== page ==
Packaging that fails to adequately protect the product during shipping is likely to incur damage that drives unplanned costs. There are many potential hazards a package will face as it makes its way from the manufacturer to the customer, so it’s important that the primary focus when designing packaging is protecting the product. While this may be true, there are also risks of designing a package that provides more protection than needed, which also drives unnecessary costs and creates unnecessary waste. There are a handful of important considerations that can serve as a guide to optimizing the packaging design to protect the product and ensure it reaches the customer free of damage.
Consider the Distribution Environment
As supply chains gain more complexity, more touchpoints often result in more opportunities for package damage. As a result, designing with the entire distribution environment in mind minimizes the potential for costly problems as the product and its packaging move through the system. Understanding the needs of the product, where it ships from and its ultimate destination provides much the information needed to design packaging that provides adequate protection. Knowing whether the packaging will be shipped domestically or travel overseas will help inform how the packaging needs to perform.
A package will likely face a variety of shipping and storage conditions before it reaches the consumer. It may depart the packaging line as part of a unitized load, spend time in a warehouse, get shrink-wrapped with other packages of varying size and shape on a pallet, and face unpredictable conditions during last-mile delivery.
It is also helpful to plan for the unique conditions and hazards the product and its packaging will encounter throughout the distribution environment. During its journey, a package may spend time in a warehouse where temperature and humidity are not controlled, meaning it must endure a range of ambient conditions. Products intended for retail sales and e-commerce distribution will pass through a different number of touchpoints, with e-commerce often involving up to three times as many. Each touchpoint is another opportunity for the package to face conditions that may lead to damage. Designing with the distribution environment in mind also helps reduce time and expenses to successfully qualify the package design.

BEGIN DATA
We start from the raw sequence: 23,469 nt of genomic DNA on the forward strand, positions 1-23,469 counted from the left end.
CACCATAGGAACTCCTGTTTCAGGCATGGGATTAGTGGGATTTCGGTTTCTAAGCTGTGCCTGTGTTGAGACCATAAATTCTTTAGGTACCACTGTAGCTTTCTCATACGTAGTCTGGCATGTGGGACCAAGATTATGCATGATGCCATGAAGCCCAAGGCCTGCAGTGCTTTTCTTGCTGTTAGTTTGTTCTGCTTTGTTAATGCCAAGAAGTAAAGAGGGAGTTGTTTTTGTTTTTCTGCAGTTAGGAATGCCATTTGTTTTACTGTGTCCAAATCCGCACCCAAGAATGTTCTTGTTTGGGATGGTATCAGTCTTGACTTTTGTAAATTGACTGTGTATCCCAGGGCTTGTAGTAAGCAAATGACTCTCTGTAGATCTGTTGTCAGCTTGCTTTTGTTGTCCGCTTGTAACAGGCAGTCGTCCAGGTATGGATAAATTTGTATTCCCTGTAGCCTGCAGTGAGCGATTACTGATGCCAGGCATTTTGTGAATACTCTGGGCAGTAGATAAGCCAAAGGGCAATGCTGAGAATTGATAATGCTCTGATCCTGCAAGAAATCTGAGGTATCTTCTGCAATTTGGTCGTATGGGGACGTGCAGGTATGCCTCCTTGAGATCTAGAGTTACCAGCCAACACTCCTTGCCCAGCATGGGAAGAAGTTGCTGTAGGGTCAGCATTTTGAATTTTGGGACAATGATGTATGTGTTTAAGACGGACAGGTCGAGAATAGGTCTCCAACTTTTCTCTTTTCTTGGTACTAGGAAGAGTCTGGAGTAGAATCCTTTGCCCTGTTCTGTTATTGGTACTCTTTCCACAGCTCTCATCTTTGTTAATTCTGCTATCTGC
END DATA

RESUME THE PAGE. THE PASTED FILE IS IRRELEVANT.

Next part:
Design for Secondary Packaging & Stacking
Careful consideration of the product and its distribution environment provides the background necessary to choose the right packaging materials and design. While an understanding of the product and the conditions its packaging will face are a good start, but packaging design also needs to account for the time the package will spend stacked on a pallet as a unitized load. The package design needs to support stacking a full pallet load without compromising the integrity of the packages at the bottom of the stack. The design also needs to be efficient enough to optimize the number of packages that fit on each pallet and eliminate wasted space within each package.
An efficient design includes a stacking pattern that accounts for transport overhang and underhang to protect against damage. The stacking pattern should feature the corrugation direction that provides the most stacking strength. Column stacking is ideal, as it provides point-to-point contact of cartons and eliminates shifting on the pallet.
Rightsizing to Reduce Cost and Improve Sustainability
Overpackaging can ensure the product arrives without damage, but it adds to the cost of materials and shipping. It also increases the amount of waste from the packaging, thereby reducing the sustainability of the package. Underpackaging can save on material and transportation costs, but puts the product at risk of shipping damage, leading to costly warranty claims, returns and repacking. The best design is the one that treads the fine line between these extremes. It optimizes packaging materials with just the right amount to make sure the product arrives at its final destination safely.
To create a design that is sized to fit the product and meets the sweet spot between over and under packaging, many factors must be considered. Knowing your distribution environment, unique product needs and accounting for secondary packaging requirements is a start. In addition, understanding the material properties of your package and how the integrity of the package might break down when exposed to temperature fluctuations, shock, stacking, and vibration will help you make decisions about choosing materials, components and a design that suits the unique needs of your product.
Lean on the Experts
Designing packaging the optimizes protection and minimizes costs can be challenging, but leaning on trusted experts can help your brand get it right. Adept Group has experts in packaging for all industries, and we have the experience to identify the design that works best for your product. If you’re getting ready to roll out a new product, experiencing damage you’d like to remediate or redesigning packaging for an existing product, reach out. We’re ready to help.